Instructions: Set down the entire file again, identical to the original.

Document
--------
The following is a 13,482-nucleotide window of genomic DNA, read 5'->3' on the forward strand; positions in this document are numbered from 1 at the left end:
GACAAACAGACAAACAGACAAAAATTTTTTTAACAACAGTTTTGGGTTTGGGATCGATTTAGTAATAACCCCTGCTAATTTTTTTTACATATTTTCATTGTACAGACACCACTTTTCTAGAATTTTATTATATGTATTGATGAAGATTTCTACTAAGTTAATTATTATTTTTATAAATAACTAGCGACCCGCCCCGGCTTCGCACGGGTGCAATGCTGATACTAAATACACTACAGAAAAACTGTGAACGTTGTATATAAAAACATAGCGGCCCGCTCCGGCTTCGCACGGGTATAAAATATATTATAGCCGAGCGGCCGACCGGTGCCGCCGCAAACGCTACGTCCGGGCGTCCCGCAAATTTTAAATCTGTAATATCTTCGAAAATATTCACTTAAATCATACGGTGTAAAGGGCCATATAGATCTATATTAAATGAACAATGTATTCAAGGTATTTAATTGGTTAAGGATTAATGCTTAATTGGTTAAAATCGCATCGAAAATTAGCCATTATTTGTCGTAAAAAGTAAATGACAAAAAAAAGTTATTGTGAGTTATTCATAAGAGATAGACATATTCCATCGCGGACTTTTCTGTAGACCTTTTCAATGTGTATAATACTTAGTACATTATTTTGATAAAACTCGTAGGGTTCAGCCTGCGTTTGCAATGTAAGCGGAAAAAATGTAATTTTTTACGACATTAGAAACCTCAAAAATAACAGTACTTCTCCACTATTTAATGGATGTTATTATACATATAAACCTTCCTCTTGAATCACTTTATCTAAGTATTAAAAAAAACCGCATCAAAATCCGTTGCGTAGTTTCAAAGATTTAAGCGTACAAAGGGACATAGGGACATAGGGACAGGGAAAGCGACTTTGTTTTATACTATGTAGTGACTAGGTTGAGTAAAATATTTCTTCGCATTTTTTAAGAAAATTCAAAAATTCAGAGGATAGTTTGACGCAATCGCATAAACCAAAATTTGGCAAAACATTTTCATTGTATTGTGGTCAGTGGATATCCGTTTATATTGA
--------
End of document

The following is a 13,482-nucleotide window of genomic DNA, read 5'->3' on the forward strand; positions in this document are numbered from 1 at the left end:
GACAAACAGACAAACAGACAAAAATTTTTTTAACAACAGTTTTGGGTTTGGGATCGATTTAGTAATAACCCCTGCTAATTTTTTTTACATATTTTCATTGTACAGACACCACTTTTCTAGAATTTTATTATATGTATTGATGAAGATTTCTACTAAGTTAATTATTATTTTTATAAATAACTAGCGACCCGCCCCGGCTTCGCACGGGTGCAATGCTGATACTAAATACACTACAGAAAAACTGTGAACGTTGTATATAAAAACATAGCGGCCCGCTCCGGCTTCGCACGGGTATAAAATATATTATAGCCGAGCGGCCGACCGGTGCCGCCGCAAACGCTACGTCCGGGCGTCCCGCAAATTTTAAATCTGTAATATCTTCGAAAATATTCACTTAAATCATACGGTGTAAAGGGCCATATAGATCTATATTAAATGAACAATGTATTCAAGGTATTTAATTGGTTAAGGATTAATGCTTAATTGGTTAAAATCGCATCGAAAATTAGCCATTATTTGTCGTAAAAAGTAAATGACAAAAAAAAGTTATTGTGAGTTATTCATAAGAGATAGACATATTCCATCGCGGACTTTTCTGTAGACCTTTTCAATGTGTATAATACTTAGTACATTATTTTGATAAAACTCGTAGGGTTCAGCCTGCGTTTGCAATGTAAGCGGAAAAAATGTAATTTTTTACGACATTAGAAACCTCAAAAATAACAGTACTTCTCCACTATTTAATGGATGTTATTATACATATAAACCTTCCTCTTGAATCACTTTATCTAAGTATTAAAAAAAACCGCATCAAAATCCGTTGCGTAGTTTCAAAGATTTAAGCGTACAAAGGGACATAGGGACATAGGGACAGGGAAAGCGACTTTGTTTTATACTATGTAGTGACTAGGTTGAGTAAAATATTTCTTCGCATTTTTTAAGAAAATTCAAAAATTCAGAGGATAGTTTGACGCAATCGCATAAACCAAAATTTGGCAAAACATTTTCATTGTATTGTGGTCAGTGGATATCCGTTTATATTGA